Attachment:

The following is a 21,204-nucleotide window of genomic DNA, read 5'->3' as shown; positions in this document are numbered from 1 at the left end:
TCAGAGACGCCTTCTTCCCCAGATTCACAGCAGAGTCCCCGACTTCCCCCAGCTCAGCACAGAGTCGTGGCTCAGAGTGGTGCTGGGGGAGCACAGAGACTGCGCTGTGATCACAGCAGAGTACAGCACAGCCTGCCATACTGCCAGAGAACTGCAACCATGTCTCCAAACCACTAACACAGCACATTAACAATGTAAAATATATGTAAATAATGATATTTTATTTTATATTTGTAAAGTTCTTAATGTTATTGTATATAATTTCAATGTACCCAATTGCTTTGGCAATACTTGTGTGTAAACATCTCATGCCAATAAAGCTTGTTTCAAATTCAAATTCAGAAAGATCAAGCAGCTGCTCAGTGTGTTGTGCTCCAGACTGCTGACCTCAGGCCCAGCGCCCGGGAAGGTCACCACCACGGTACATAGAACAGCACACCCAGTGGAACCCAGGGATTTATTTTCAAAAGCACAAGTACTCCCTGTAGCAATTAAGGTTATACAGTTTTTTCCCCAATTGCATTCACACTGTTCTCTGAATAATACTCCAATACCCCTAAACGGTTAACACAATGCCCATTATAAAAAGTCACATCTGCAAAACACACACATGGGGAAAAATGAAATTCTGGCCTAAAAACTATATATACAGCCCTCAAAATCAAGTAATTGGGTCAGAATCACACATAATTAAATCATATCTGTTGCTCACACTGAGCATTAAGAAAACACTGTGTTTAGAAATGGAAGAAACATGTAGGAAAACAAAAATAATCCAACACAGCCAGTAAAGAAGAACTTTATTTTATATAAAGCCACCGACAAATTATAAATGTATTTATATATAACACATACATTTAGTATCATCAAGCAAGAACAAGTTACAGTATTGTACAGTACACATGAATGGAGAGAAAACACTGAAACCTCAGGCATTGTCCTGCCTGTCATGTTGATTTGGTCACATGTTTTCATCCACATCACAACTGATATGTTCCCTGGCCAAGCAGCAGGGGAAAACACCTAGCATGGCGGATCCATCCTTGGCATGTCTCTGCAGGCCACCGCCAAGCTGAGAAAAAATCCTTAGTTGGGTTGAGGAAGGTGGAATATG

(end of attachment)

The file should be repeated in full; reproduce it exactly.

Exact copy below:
The following is a 21,204-nucleotide window of genomic DNA, read 5'->3' as shown; positions in this document are numbered from 1 at the left end:
TCAGAGACGCCTTCTTCCCCAGATTCACAGCAGAGTCCCCGACTTCCCCCAGCTCAGCACAGAGTCGTGGCTCAGAGTGGTGCTGGGGGAGCACAGAGACTGCGCTGTGATCACAGCAGAGTACAGCACAGCCTGCCATACTGCCAGAGAACTGCAACCATGTCTCCAAACCACTAACACAGCACATTAACAATGTAAAATATATGTAAATAATGATATTTTATTTTATATTTGTAAAGTTCTTAATGTTATTGTATATAATTTCAATGTACCCAATTGCTTTGGCAATACTTGTGTGTAAACATCTCATGCCAATAAAGCTTGTTTCAAATTCAAATTCAGAAAGATCAAGCAGCTGCTCAGTGTGTTGTGCTCCAGACTGCTGACCTCAGGCCCAGCGCCCGGGAAGGTCACCACCACGGTACATAGAACAGCACACCCAGTGGAACCCAGGGATTTATTTTCAAAAGCACAAGTACTCCCTGTAGCAATTAAGGTTATACAGTTTTTTCCCCAATTGCATTCACACTGTTCTCTGAATAATACTCCAATACCCCTAAACGGTTAACACAATGCCCATTATAAAAAGTCACATCTGCAAAACACACACATGGGGAAAAATGAAATTCTGGCCTAAAAACTATATATACAGCCCTCAAAATCAAGTAATTGGGTCAGAATCACACATAATTAAATCATATCTGTTGCTCACACTGAGCATTAAGAAAACACTGTGTTTAGAAATGGAAGAAACATGTAGGAAAACAAAAATAATCCAACACAGCCAGTAAAGAAGAACTTTATTTTATATAAAGCCACCGACAAATTATAAATGTATTTATATATAACACATACATTTAGTATCATCAAGCAAGAACAAGTTACAGTATTGTACAGTACACATGAATGGAGAGAAAACACTGAAACCTCAGGCATTGTCCTGCCTGTCATGTTGATTTGGTCACATGTTTTCATCCACATCACAACTGATATGTTCCCTGGCCAAGCAGCAGGGGAAAACACCTAGCATGGCGGATCCATCCTTGGCATGTCTCTGCAGGCCACCGCCAAGCTGAGAAAAAATCCTTAGTTGGGTTGAGGAAGGTGGAATATG